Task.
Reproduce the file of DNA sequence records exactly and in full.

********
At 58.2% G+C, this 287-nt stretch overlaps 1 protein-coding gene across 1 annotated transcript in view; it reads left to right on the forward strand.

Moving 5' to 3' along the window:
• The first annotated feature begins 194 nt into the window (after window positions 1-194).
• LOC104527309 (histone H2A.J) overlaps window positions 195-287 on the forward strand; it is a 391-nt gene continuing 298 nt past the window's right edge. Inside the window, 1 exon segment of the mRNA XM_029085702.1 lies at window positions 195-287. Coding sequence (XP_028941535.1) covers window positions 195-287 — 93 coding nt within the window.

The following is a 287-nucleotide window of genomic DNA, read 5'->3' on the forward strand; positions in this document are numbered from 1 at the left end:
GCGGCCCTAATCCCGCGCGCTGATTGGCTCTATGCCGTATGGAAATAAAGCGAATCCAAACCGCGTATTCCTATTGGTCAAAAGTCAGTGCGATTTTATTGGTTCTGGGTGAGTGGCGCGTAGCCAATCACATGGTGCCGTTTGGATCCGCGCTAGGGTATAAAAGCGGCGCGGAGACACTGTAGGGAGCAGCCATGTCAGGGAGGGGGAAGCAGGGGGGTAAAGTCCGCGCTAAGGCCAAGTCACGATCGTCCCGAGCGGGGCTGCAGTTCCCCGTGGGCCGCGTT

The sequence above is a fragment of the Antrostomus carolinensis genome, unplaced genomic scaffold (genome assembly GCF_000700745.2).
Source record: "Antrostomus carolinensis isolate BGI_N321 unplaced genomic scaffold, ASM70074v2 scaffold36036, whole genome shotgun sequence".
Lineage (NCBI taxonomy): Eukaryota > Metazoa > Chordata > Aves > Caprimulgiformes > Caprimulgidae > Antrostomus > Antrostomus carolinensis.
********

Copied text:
At 58.2% G+C, this 287-nt stretch overlaps 1 protein-coding gene across 1 annotated transcript in view; it reads left to right on the forward strand.

Moving 5' to 3' along the window:
• The first annotated feature begins 194 nt into the window (after window positions 1-194).
• LOC104527309 (histone H2A.J) overlaps window positions 195-287 on the forward strand; it is a 391-nt gene continuing 298 nt past the window's right edge. Inside the window, 1 exon segment of the mRNA XM_029085702.1 lies at window positions 195-287. Coding sequence (XP_028941535.1) covers window positions 195-287 — 93 coding nt within the window.

The following is a 287-nucleotide window of genomic DNA, read 5'->3' on the forward strand; positions in this document are numbered from 1 at the left end:
GCGGCCCTAATCCCGCGCGCTGATTGGCTCTATGCCGTATGGAAATAAAGCGAATCCAAACCGCGTATTCCTATTGGTCAAAAGTCAGTGCGATTTTATTGGTTCTGGGTGAGTGGCGCGTAGCCAATCACATGGTGCCGTTTGGATCCGCGCTAGGGTATAAAAGCGGCGCGGAGACACTGTAGGGAGCAGCCATGTCAGGGAGGGGGAAGCAGGGGGGTAAAGTCCGCGCTAAGGCCAAGTCACGATCGTCCCGAGCGGGGCTGCAGTTCCCCGTGGGCCGCGTT

The sequence above is a fragment of the Antrostomus carolinensis genome, unplaced genomic scaffold (genome assembly GCF_000700745.2).
Source record: "Antrostomus carolinensis isolate BGI_N321 unplaced genomic scaffold, ASM70074v2 scaffold36036, whole genome shotgun sequence".
Lineage (NCBI taxonomy): Eukaryota > Metazoa > Chordata > Aves > Caprimulgiformes > Caprimulgidae > Antrostomus > Antrostomus carolinensis.